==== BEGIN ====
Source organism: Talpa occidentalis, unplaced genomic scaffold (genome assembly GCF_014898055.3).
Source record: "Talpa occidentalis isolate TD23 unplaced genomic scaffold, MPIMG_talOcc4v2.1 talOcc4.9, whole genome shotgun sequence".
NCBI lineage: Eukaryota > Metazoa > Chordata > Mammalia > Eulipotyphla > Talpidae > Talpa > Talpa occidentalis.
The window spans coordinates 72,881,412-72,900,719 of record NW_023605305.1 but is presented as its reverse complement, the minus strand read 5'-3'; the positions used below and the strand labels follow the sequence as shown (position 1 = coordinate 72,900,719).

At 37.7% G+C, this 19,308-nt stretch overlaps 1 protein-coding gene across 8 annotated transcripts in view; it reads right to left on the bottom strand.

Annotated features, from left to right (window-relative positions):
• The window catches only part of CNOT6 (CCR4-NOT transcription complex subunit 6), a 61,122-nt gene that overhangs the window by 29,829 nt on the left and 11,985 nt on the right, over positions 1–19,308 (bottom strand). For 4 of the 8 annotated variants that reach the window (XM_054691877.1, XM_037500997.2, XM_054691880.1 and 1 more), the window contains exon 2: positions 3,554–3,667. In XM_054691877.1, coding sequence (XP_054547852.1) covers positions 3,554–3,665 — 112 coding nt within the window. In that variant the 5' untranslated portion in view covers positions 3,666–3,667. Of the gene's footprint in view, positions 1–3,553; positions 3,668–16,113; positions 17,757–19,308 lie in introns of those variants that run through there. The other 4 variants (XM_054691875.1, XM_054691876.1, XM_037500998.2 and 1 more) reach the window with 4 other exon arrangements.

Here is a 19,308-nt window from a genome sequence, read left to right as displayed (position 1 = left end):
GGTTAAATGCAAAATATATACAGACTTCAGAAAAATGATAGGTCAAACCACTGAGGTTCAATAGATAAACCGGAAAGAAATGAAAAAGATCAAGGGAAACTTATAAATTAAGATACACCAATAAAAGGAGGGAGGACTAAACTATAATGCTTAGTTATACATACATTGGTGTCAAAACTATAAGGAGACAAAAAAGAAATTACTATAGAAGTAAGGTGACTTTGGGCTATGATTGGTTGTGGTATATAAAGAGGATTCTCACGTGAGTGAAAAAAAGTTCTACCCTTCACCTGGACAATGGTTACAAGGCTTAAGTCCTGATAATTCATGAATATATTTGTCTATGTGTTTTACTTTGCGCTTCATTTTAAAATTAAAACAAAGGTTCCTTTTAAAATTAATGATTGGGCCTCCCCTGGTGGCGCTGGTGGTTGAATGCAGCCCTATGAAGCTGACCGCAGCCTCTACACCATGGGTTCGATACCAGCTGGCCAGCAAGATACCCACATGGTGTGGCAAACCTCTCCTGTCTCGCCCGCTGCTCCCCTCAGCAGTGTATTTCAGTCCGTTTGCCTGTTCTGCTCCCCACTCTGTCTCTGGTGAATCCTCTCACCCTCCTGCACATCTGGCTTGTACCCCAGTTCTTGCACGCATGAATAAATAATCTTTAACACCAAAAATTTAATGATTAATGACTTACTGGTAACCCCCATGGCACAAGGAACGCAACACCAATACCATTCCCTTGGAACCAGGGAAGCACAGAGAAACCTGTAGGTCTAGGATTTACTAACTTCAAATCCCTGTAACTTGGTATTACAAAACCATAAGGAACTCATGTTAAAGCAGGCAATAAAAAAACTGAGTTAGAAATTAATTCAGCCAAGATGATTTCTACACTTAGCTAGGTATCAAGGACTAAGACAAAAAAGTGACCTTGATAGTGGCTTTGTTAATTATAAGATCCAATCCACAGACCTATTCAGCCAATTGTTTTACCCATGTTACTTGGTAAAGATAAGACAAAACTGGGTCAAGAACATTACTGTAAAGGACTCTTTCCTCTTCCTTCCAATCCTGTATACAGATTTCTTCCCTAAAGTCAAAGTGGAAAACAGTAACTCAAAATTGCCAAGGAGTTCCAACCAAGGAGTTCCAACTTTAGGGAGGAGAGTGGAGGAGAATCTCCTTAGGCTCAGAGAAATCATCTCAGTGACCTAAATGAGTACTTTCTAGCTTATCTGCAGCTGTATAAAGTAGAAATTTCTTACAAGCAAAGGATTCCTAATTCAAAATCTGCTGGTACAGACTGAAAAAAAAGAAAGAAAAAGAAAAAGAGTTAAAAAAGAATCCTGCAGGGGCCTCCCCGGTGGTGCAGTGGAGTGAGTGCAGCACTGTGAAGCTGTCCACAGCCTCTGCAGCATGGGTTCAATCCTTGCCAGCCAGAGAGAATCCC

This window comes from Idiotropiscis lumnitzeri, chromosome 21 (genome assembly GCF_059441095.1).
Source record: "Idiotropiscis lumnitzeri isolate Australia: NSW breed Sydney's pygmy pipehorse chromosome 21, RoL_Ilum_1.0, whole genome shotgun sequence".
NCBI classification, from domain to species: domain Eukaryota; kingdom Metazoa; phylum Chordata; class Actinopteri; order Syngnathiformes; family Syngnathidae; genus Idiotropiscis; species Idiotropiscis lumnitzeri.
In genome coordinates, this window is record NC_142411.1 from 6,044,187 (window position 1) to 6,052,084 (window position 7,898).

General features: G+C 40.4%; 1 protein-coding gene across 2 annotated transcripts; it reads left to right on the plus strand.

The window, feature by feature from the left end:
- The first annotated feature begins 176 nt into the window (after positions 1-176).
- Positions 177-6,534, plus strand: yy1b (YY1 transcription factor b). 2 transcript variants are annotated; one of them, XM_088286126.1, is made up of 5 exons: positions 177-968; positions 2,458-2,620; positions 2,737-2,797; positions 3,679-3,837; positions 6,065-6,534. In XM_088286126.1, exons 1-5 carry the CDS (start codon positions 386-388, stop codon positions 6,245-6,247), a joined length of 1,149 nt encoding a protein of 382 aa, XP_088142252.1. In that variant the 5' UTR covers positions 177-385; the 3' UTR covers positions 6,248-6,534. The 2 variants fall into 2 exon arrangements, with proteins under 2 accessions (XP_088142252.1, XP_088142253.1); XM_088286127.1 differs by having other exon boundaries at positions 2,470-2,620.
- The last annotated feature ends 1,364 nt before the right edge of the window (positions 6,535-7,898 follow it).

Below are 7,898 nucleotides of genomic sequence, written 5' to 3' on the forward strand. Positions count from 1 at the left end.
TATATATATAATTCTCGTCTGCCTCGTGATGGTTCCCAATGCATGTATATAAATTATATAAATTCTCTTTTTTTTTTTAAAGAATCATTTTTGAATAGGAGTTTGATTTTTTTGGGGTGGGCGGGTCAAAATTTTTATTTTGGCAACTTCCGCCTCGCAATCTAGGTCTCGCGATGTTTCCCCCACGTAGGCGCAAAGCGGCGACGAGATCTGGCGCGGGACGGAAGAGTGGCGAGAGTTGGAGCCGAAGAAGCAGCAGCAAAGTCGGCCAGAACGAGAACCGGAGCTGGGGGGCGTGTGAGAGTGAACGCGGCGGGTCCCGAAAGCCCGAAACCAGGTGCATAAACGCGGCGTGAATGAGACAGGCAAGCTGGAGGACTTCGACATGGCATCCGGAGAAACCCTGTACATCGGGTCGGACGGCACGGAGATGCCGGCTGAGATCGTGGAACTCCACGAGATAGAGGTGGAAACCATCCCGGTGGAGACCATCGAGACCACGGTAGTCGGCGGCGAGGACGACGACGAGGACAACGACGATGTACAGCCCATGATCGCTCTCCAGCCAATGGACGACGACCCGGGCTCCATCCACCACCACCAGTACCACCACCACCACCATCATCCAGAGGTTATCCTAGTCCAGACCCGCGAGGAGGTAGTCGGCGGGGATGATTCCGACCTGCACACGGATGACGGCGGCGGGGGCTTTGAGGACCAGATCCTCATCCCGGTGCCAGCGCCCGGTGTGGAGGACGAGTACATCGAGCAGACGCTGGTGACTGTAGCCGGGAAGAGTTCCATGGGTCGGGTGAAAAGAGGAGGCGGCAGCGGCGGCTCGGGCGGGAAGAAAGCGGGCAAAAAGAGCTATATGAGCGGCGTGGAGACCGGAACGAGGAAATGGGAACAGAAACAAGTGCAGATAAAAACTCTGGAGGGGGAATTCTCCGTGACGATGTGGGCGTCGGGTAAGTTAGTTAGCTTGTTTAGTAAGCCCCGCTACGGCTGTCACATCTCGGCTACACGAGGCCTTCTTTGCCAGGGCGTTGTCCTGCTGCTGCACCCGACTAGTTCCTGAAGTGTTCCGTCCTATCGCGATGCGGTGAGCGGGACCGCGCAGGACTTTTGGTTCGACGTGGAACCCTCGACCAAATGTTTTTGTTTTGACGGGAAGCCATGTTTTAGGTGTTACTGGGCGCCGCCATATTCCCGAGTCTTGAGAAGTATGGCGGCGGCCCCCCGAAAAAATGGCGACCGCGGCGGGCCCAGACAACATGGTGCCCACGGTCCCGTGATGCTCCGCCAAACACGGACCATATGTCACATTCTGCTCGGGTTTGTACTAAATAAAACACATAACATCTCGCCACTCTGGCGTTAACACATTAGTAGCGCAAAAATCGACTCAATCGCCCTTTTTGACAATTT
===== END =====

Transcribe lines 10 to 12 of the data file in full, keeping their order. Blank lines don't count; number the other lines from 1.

This window comes from Idiotropiscis lumnitzeri, chromosome 21 (genome assembly GCF_059441095.1).
Source record: "Idiotropiscis lumnitzeri isolate Australia: NSW breed Sydney's pygmy pipehorse chromosome 21, RoL_Ilum_1.0, whole genome shotgun sequence".
NCBI classification, from domain to species: domain Eukaryota; kingdom Metazoa; phylum Chordata; class Actinopteri; order Syngnathiformes; family Syngnathidae; genus Idiotropiscis; species Idiotropiscis lumnitzeri.